Ofcom outlines "three strikes" policy on piracy

Draft code for anti-piracy measures to go into effect March 2014

Ofcom has unveiled new measures to fight illegal downloaders, which will come into effect in March 2014.

The draft code will see those choosing to download content illegally receive warning letters from their internet service providers. Three letters in a year will see their records handed over to copyright holders, and could then be used against them in legal proceedings.

All the major UK ISPs will be covered by the code, BT, Everything Everywhere, O2, Sky, TalkTalk Group and Virgin Media. Internet users will have the right to appeal contents of the warning letters.

"It is essential that government creates the right conditions for businesses to grow," said creative industries minister Ed Vaizey.

"We must ensure our creative industries can protect their investment. They have the right to charge people to access their content if they wish, whether in the physical world or on the internet."

"We are putting in place a system to educate people about copyright to ensure they know what legitimate content is and where to find it. The Digital Economy Act is an important part of protecting our creative industries against unlawful activity."

The draft code is expected to pass by the end of 2012, with a period of consultation ending July 26.

"These measures are designed to foster investment and innovation in the UK's creative industries, while ensuring internet users are treated fairly and given help to access lawful content," added Ofcom's consumer group director Claudio Pollack.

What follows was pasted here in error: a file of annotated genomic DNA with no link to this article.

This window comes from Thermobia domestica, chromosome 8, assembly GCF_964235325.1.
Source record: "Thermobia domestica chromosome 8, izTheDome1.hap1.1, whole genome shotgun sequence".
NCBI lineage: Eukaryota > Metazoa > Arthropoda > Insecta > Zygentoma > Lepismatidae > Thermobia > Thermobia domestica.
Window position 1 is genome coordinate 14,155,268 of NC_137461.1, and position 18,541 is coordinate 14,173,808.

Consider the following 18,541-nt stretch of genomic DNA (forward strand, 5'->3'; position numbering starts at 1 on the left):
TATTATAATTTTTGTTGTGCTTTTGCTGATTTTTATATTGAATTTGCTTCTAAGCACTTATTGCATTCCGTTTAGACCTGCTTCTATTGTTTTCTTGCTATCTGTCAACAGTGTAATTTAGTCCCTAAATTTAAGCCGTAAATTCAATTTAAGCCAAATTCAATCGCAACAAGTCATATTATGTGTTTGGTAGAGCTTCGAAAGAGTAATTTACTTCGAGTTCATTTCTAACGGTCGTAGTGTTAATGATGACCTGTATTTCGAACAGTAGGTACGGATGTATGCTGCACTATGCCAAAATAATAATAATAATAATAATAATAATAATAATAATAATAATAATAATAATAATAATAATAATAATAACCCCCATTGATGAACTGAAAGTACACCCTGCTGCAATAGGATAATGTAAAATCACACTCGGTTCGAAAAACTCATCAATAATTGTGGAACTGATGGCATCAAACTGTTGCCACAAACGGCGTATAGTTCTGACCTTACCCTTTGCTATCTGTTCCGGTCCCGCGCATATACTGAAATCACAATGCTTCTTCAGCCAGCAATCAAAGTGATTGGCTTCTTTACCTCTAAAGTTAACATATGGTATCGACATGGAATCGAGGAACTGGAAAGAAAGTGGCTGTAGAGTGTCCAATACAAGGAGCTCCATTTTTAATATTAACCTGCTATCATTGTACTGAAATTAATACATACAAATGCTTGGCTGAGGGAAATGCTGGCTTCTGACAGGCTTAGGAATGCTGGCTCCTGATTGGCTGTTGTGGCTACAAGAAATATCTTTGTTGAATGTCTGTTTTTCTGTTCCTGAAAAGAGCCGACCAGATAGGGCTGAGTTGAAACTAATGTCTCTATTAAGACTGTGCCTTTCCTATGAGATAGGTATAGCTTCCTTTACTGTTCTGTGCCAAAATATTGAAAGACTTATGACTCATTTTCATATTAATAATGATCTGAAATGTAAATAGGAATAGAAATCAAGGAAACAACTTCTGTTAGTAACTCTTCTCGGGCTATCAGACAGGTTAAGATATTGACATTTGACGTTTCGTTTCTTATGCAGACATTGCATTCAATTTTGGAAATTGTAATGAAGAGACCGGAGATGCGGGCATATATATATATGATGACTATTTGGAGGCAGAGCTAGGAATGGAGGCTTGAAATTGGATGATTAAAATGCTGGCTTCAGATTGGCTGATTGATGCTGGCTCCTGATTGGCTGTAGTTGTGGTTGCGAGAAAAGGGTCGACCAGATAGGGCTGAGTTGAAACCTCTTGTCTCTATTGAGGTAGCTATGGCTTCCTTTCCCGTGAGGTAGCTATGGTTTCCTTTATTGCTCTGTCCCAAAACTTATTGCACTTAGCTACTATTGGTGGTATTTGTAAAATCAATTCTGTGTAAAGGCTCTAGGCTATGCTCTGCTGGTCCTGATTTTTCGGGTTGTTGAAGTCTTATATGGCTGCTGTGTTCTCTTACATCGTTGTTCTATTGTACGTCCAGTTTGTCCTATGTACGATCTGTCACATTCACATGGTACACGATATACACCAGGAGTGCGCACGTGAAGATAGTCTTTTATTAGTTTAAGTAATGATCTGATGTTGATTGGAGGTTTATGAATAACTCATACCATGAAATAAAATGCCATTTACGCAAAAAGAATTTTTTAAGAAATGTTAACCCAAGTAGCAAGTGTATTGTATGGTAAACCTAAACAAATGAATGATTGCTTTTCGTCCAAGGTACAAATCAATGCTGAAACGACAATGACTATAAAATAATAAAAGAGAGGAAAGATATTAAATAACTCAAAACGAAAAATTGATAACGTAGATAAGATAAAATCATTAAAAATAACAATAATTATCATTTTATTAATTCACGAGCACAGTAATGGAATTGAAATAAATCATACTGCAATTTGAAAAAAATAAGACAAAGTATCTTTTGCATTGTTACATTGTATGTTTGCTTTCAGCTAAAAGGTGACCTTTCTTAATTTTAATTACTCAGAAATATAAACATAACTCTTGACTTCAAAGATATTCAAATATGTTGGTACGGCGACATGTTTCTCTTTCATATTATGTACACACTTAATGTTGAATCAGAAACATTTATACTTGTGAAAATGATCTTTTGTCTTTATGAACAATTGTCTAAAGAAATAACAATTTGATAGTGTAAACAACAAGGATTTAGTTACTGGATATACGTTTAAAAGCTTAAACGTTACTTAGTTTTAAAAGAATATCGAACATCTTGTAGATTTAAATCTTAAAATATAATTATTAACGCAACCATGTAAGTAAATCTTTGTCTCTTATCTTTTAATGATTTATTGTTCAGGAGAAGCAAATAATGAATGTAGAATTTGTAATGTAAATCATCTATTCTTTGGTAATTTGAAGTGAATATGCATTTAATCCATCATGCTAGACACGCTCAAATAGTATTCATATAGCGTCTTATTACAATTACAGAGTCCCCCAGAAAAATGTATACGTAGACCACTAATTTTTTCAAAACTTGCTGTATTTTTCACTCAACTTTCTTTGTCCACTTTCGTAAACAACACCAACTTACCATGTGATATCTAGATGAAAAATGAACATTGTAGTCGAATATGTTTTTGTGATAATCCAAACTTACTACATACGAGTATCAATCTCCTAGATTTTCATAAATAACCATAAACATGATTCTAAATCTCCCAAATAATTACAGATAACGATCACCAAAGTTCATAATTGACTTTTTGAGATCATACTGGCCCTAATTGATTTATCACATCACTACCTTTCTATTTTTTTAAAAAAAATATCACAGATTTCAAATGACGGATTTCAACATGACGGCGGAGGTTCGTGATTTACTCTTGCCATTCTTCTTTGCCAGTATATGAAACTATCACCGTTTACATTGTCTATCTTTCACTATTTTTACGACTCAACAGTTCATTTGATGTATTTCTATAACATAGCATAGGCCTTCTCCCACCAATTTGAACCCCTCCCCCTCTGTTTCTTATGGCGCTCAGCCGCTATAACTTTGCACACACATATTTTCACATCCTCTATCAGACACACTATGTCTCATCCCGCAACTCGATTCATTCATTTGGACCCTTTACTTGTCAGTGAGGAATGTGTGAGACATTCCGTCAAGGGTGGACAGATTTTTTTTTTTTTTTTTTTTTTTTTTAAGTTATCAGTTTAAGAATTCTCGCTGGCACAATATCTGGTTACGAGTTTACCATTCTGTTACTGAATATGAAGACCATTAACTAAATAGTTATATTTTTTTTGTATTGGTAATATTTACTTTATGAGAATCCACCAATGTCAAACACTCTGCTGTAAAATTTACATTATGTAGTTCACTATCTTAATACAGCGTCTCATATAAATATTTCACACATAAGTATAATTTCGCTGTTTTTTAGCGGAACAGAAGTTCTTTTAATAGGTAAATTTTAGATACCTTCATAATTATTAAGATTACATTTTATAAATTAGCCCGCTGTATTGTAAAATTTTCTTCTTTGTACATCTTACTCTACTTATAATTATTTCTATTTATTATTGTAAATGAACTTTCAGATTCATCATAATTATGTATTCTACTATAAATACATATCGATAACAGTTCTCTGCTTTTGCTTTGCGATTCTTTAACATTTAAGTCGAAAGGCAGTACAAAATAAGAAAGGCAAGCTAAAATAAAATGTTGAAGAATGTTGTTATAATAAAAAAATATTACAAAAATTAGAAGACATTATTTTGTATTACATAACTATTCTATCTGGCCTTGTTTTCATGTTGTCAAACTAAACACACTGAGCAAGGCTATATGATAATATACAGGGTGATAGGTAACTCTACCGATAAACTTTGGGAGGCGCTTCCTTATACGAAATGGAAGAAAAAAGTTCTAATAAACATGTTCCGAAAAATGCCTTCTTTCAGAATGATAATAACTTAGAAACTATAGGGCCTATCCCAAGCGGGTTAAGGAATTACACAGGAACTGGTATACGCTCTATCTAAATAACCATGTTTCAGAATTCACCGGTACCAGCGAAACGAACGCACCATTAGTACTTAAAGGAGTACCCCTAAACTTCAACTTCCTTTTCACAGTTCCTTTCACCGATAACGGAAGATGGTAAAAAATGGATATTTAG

"Ofcom will oversee a fair appeals process, and also ensure that rights holders' investigations under the code are rigorous and transparent."

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Latest comments (10)

Morville O'Driscoll Blogger & Critic 5 years ago
Peerblock. VPNs. Proxies. Tor. They should all still work, right?

Yeahhhhh... The only people who are going to get caught are the clueless. And I think once people are sent one letter, they're going to be so terrified that they'll educate themselves pretty damn quick.

But maybe I'm wrong. :)
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Sam Brown Programmer, Cool Games Ltd.5 years ago
Drat, now I need to figure out my neighbour's wi-fi password again. ^_^

Edit: Apparently, if you're accused of piracy, you'll have to pay £20 to dispute it. Given the vast amount of false positives this is going to throw up, that is bang out of order.

Edited 1 times. Last edit by Sam Brown on 26th June 2012 4:45pm

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Doug McFarlane Co-Owner, KodeSource5 years ago